If there are adequate funds provided by commercial banks in all the market, the interest rate should be uniform. But it is not so, which indicates that the activities are not uniform among the counterparts. While the interest rate for domestic activity is more, the interest rate for foreign activity is less. This indicates that there is lack of balanced activity in the money market.
5. Limited nature of bill market
Lack of activities in the bill market is another reason for the underdevelopment of Indian money market.
Though the was started in 1970 by RBI under the new bill market scheme, it could not pick-up due to increasing costs. The stamp charges and the discount rate were much higher and hence the traders were not attracted by the bill market.
There will be more bill transactions only when the traders and businessmen resort to bills transactions. But in practice, we find traders are not keen to use the bills in their trading activity.
6. Lack of facility for infer-movement of funds
The transfer of funds between centres has not developed over the period. There has been a lot of delay in the collection of bills and also in the realization of out station cheques. Due to this, the inter movement of funds between various centres gets affected. With capital getting concentrated in a limited area, there will be regional disparities. Only certain areas will be developed while others will remain backward.
This could be a major concern for the slow growth of Indian money market.
7. Seasonal fluctuations leading to shortage of funds in Indian money market
In India, the money market witnesses, seasonal fluctuations as agriculture forms major activity. There are two seasons in the Indian money market. One from June to February, it is called busy season. While the rest of the period is called off season.
During the busy season, the demand for short-term funds will be very high and the organized money market will not be able to cater to the needs. At the same time, during the off season, banks will be left with huge amount of money without much demand. This situation can be overcome if there is uniform activity throughout the year, which is not so as Indian agriculture is depending on the monsoon.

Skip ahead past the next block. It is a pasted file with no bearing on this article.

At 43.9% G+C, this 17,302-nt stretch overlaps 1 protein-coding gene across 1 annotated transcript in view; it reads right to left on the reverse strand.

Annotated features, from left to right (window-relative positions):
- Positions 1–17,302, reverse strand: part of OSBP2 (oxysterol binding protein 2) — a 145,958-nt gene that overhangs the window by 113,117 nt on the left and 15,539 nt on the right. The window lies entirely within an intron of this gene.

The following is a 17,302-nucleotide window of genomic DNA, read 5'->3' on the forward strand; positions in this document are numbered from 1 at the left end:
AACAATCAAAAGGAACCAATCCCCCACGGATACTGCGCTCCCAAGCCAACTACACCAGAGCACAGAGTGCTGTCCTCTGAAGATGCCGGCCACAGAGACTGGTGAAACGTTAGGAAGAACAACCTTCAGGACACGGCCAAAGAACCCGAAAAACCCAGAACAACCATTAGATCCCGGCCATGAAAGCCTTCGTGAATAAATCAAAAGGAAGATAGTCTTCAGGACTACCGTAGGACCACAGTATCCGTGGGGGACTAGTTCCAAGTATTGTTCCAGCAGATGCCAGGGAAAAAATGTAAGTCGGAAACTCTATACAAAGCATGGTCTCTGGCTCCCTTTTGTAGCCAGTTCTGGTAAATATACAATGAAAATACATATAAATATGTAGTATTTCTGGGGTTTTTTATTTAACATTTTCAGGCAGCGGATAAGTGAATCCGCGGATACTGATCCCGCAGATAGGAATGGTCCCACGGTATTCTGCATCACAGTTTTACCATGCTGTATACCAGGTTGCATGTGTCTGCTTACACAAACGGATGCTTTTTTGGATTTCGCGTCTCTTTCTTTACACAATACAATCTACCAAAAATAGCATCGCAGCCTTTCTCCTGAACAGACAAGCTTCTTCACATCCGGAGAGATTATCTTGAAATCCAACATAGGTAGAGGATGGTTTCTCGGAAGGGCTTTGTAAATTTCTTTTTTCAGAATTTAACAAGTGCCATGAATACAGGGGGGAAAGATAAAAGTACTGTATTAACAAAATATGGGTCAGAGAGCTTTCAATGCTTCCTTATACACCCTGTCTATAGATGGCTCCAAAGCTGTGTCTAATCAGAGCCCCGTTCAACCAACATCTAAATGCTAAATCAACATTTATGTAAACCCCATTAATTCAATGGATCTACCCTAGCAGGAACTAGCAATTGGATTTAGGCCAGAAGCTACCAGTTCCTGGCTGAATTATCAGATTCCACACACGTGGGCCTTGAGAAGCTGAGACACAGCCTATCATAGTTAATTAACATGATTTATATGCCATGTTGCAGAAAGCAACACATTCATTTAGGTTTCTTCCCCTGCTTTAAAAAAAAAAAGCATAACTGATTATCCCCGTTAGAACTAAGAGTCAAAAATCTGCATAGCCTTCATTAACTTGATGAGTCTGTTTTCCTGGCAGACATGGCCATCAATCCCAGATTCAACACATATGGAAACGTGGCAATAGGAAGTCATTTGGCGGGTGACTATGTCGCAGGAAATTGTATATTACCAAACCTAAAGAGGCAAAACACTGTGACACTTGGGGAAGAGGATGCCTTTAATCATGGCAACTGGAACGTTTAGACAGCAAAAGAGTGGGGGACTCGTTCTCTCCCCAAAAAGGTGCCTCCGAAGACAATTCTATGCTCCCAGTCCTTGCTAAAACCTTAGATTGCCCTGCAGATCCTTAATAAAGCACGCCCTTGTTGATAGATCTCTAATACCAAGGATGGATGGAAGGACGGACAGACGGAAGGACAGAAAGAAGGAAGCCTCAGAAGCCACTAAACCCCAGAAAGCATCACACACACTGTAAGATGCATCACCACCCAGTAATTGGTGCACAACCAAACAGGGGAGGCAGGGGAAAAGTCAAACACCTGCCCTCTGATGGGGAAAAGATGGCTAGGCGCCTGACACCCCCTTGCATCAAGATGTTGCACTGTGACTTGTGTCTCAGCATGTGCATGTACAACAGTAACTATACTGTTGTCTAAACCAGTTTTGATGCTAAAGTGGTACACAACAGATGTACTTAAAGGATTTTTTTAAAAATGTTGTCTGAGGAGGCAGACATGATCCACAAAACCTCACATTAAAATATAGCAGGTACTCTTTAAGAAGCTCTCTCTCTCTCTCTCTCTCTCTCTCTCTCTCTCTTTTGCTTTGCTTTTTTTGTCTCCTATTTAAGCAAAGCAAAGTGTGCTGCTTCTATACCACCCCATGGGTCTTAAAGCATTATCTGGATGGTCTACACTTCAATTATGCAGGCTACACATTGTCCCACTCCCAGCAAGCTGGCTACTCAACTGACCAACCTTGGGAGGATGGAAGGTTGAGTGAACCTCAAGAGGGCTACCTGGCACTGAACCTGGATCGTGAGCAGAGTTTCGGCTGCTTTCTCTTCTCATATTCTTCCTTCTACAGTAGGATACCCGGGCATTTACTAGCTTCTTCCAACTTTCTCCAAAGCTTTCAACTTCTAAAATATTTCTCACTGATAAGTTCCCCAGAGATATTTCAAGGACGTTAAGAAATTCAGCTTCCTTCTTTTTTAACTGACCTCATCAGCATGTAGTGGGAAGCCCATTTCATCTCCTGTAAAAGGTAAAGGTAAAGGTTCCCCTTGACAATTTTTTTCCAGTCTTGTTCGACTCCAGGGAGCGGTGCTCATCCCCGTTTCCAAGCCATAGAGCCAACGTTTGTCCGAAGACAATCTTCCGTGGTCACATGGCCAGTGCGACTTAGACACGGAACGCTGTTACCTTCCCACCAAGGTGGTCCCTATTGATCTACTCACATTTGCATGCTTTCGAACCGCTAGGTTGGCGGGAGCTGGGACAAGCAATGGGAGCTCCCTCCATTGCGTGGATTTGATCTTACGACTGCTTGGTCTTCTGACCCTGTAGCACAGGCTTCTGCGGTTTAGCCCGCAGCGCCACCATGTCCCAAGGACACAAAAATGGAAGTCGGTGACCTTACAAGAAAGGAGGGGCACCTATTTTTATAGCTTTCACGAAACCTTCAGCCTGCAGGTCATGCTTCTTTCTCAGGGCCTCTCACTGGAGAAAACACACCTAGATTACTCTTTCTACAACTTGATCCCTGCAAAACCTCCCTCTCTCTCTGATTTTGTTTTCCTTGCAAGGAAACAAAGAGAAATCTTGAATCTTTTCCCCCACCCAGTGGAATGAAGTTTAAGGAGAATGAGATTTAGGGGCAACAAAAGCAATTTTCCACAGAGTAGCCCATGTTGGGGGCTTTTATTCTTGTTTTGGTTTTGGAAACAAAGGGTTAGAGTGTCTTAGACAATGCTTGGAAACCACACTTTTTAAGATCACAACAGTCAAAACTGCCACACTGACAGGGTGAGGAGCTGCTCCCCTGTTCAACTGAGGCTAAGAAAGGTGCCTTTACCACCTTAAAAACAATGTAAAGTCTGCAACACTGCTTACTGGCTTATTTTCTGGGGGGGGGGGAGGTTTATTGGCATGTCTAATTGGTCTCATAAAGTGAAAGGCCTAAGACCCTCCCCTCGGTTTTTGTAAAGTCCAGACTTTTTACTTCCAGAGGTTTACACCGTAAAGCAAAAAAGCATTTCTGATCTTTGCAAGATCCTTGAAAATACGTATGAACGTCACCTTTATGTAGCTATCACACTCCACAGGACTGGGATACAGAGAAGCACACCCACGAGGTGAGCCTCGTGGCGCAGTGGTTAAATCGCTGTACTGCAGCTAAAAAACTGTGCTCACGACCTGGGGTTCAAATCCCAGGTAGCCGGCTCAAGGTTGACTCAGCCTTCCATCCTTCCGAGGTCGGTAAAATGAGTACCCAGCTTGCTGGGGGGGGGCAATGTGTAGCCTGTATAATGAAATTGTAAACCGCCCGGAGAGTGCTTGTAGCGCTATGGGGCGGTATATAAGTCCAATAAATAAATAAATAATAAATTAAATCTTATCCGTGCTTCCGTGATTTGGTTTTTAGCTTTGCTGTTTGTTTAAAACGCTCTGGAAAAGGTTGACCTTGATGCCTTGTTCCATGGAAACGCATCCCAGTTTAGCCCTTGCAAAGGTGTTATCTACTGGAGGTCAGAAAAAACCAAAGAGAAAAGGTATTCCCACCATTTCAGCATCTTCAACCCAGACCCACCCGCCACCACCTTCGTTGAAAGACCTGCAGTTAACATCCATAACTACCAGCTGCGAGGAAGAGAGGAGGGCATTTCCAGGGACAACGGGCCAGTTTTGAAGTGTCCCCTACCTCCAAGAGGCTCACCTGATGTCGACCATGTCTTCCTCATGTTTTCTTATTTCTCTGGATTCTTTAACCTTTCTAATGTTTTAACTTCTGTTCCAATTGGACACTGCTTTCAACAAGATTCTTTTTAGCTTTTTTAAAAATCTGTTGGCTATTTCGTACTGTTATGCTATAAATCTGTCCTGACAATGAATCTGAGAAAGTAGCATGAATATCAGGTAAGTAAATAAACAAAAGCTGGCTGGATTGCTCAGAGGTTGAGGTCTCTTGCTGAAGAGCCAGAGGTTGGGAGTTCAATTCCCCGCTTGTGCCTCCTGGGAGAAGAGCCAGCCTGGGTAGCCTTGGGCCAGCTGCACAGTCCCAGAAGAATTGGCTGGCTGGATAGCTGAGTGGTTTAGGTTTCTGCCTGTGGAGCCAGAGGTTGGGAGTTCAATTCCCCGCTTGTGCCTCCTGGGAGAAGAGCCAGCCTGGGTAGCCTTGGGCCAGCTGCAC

This liquidity issue between the busy season and off season is one of the reason that slows down the growth of Indian money market.
8. Inadequate credit instruments and resources
The funds available with the organized sector is inadequate to meet the requirements of agriculture, small scale, cottage and other industrial activities. The supply of bills, bonds and other Central and State Government securities are also insufficient. There is lack of correlation between the funds and the credit instruments. Both are inadequate. This also slows down the growth of Indian money market.
9. Lack of adequate foreign funds
The Foreign Exchange Regulation Act and exchange control restricted the inflow of foreign funds in to the country. As a result, the exchange rate of Indian Rupee with foreign currencies were not stable. This naturally affected the foreign trade of India.
This fluctuation in currency value not only affects the growth of Indian money market, but also the import and export related activities.
10. Lack of sub markets
Inadequate sum markets in India is also one of the reason for the underdevelopment of money market. For the promotion of sub markets, we require the presence of acceptance house, issue house and discount house. For a long time these were not there. Only in 1988 the discount and finance house was set up.
- Causes for the underdevelopment of Indian Money market:
- 1. Dichotomy in the structure or presence of unorganized sector is one of the reason for underdevelopment of Indian money market
- 2. Inadequate banking system with lack of control by Central Bank in India
- 3. Disparity of interest rates a reason for slow growth of Indian money market
- 4. Lack of co-ordination among various money markets in India
- 5. Limited nature of bill market
- 6. Lack of facility for infer-movement of funds
- 7. Seasonal fluctuations leading to shortage of funds in Indian money market
- 8. Inadequate credit instruments and resources
- 9. Lack of adequate foreign funds
- 10. Lack of sub markets